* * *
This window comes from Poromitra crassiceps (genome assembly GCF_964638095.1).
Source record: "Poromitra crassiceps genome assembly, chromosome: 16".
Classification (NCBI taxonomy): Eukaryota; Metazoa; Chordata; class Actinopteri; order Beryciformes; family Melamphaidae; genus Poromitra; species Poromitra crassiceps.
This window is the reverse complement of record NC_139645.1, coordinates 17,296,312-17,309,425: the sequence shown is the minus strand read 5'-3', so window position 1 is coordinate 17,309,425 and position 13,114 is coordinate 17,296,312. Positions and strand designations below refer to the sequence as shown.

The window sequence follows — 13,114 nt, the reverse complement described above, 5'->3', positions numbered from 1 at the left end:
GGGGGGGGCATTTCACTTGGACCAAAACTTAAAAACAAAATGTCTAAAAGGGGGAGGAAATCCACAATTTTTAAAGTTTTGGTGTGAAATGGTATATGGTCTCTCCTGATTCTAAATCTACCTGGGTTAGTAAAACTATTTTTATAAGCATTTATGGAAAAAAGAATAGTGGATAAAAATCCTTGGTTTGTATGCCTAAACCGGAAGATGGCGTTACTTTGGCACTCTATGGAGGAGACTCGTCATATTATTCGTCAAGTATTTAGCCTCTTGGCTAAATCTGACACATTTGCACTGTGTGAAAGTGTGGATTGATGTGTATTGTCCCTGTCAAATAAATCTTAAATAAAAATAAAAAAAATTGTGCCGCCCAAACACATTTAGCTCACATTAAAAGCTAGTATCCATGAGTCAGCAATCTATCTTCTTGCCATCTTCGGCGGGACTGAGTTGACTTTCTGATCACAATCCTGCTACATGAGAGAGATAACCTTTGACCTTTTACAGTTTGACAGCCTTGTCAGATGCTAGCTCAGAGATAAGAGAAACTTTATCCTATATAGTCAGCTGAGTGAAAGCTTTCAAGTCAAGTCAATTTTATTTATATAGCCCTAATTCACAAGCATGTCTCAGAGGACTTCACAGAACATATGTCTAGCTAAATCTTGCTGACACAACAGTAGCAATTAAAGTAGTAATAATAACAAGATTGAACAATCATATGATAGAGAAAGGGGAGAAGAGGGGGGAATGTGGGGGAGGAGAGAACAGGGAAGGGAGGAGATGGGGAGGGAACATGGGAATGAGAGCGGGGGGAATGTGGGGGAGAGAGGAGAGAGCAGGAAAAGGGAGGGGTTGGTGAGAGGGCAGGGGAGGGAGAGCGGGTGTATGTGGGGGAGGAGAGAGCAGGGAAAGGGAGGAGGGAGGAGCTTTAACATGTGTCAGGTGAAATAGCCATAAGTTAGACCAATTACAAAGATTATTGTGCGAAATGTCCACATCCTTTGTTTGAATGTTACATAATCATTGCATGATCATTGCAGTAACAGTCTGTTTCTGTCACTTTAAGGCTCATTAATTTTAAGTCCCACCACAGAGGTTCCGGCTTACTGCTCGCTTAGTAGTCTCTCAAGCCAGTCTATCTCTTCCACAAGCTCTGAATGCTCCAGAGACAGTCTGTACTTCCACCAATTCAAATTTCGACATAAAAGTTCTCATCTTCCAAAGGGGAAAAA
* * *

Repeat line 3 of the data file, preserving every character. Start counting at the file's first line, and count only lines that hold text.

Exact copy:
Classification (NCBI taxonomy): Eukaryota; Metazoa; Chordata; class Actinopteri; order Beryciformes; family Melamphaidae; genus Poromitra; species Poromitra crassiceps.